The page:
dendy direct: The Ides of March

Dendy Direct: The Ides of March

I liked the idea of having my movie rental money go through Dendy direct instead of to Apple’s coffers, so I’ve tried this out now a couple of times. It’s a fairly smooth process, although you have to log in via both a web browser and an app, so it’s a bit fiddly.

The movie itself is beautifully shot and lit, the Hoffman performance (the reason I rented the movie) is good, Clooney and Gosling are also solid, and Paul Giamatti is watchable. But overall, it’s a longish short film stretched out to feature length. There’s plenty of atmosphere, but it doesn’t seem to tell much of a story beyond a simple morality tale.

Watchable, but not destined for re-watching, I suspect.


I read the Bible this morning, as I do pretty-much every morning. I’ve been crawling my way through Acts a few verses at a time. This morning I finished chapter 25. Paul is slowly, slowly, making his way towards Rome. When Acts is read quickly, it’s dominated by the big narrative arc: a bunch of people taking Jesus’ message to Judea, Samaria, and the ends of the earth. When you read it slowly, Paul’s frustration emerges. After heading back to Jerusalem, and being the centre of a riot, he’s been in custody for two years, waiting for charges to be brought against him. Two years. For the last few days (of my reading), we’ve been building up to something. Someone who can make a decision about the charges has been on the scene, and Paul is about to have his chance to speak. 

Paul’s transition from Jerusalem to Rome is agonisingly slow.

I went for a walk this morning, as I do most mornings. The path was familiar: I didn’t even walk down any unfamiliar streets. But things are a little different today. I’m trying to work out a new morning routine. When I opened the front door on my way back inside, something was different: there was no four-legged creature waiting for me to come home. I miss being annoyed about the way he would jump. It’s too late now to teach him not to.

Some transitions are sad and unexpected.

Today is the first day of a new job. If life was a movie, then it would just be a jump cut: life has completely changed. But life doesn’t have jump cuts. Much of life is exactly the same, though a big piece will be new. I know broadly what this new job will look like. This transition involves figuring out the specifics.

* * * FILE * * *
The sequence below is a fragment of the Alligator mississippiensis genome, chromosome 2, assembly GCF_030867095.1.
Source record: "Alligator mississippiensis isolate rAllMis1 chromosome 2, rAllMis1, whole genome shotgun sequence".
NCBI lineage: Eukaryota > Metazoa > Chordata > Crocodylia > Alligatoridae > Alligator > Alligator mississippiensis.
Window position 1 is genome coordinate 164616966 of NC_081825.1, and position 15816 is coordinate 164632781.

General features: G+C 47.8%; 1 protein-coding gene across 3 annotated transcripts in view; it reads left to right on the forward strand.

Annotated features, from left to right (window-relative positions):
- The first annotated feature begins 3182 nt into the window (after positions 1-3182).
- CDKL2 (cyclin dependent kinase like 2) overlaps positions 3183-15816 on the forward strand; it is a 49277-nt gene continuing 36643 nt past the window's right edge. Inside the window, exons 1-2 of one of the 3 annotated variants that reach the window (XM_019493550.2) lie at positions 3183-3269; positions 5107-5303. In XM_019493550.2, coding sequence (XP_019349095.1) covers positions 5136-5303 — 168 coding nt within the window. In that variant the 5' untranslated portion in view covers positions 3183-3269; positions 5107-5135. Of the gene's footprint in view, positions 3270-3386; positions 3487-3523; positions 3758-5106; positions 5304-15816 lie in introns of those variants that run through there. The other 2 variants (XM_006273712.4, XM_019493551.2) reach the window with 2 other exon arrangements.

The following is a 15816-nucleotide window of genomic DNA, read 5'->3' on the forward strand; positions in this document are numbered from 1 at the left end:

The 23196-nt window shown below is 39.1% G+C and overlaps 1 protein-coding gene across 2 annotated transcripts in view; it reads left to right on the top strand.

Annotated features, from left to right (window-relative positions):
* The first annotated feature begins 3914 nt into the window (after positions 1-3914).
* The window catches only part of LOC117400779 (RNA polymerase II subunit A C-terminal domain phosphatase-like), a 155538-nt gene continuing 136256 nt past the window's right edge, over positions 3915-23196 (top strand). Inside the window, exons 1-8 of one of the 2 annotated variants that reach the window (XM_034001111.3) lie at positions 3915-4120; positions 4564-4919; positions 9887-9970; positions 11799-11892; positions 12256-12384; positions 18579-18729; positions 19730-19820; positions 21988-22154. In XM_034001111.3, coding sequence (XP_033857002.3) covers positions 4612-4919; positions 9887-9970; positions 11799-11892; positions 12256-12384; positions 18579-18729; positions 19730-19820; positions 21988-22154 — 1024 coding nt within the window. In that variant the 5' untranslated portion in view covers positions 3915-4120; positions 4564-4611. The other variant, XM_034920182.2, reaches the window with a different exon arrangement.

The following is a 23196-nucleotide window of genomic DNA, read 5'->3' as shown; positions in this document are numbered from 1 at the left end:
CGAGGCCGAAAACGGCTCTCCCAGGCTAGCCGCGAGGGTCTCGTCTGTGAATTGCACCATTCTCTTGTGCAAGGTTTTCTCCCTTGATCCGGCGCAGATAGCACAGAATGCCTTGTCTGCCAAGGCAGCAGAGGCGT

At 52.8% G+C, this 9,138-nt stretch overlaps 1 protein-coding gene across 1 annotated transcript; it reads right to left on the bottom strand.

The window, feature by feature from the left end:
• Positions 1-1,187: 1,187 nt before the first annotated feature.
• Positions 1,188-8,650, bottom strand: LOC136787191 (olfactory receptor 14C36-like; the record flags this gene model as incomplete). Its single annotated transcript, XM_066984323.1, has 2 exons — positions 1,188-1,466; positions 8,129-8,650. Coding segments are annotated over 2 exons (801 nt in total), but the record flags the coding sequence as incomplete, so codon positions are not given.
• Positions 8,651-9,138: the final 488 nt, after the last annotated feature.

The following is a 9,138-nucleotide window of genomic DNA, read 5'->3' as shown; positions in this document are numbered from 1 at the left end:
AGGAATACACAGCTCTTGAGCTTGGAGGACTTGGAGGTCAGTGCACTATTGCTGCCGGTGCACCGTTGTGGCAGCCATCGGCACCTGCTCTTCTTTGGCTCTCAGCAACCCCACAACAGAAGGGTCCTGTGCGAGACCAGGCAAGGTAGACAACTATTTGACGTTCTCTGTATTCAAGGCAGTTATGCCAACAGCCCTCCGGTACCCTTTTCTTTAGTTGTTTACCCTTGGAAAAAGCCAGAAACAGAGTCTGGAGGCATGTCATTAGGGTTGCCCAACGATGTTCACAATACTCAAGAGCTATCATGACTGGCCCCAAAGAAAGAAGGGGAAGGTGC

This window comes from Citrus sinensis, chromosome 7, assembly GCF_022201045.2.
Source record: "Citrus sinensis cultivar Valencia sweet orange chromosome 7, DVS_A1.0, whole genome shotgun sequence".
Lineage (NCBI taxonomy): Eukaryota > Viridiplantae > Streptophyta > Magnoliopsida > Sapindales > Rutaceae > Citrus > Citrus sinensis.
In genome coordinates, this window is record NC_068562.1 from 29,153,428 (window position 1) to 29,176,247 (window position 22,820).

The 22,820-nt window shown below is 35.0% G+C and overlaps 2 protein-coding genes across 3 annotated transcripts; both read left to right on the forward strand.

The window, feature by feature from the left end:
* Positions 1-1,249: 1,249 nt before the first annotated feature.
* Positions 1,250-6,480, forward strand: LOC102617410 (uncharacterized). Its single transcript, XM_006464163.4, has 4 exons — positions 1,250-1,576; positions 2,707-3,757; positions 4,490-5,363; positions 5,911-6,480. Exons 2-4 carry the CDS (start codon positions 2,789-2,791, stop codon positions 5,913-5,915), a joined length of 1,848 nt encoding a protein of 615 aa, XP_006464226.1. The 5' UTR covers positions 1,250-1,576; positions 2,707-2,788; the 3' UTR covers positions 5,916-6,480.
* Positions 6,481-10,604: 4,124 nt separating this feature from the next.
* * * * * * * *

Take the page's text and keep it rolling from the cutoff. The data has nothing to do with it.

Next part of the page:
I remember starting my first job out of uni, where I had no idea what it was like to have a job. The commute, the arrival, where to have lunch. I was so used to working alone in a home office up to that point, that it didn’t occur to me to try and have lunch with anyone! This is less of a problem these days.

To transition well in this case is to check the habits I’m bringing to this new job, and make sure I’m only bringing the best ones across. It’s easier to do this with a blank canvas, but without the experiences, there’s no way of telling what is worth keeping, and what is not.

Some transitions are routine.

apple TV – Guardians of the Galaxy

Apple TV: Guardians of the Galaxy 

I heard a lot of positive things about this film when it was out at the cinemas, but it wasn’t something I made time for. Seeing it available for rent, and having an unexpected free evening, I hit the “rent” button and checked it out. This seems a film that would be more fun to watch with a group of people.

It’s textbook “Marvel Tent-Pole” movie fare, hitting the general beats of such a film, but with a fresh sense of humour and self-awareness, while advancing the overarching Marvel Universe and its narrative arc.

If you’re in the right headspace for a mostly-brainless action movie with a bit of an emotional core, with a very Joss Whedon sense of constructed family, then it’s worth a look: perhaps think about skipping the opening 20 minutes or so, as it drags a bit at first.

24 ways, 2014 edition

Each year, a team of experts from the web community put together an advent calendar of posts about the web. This year, it kicks off with an overview of what it takes to build a website.

If you’ve been out of the web development game for a while (as I have), it’s a useful refresher to see the state of play, and to think more broadly about the nature of web projects. 

You probably already have an appreciation for the idea that a web project doesn’t exist in a vacuum, that a website combines design, content and technology, but it also has a lifecycle that doesn’t culminate with the launch of the site, and it exists amidst a range of business processes, and lives in an ecosystem of interactions with different people and technologies.

If you’re at all interested in improving the depth of your understanding of the web, read what it takes to build a website, and consider bookmarking the entire series.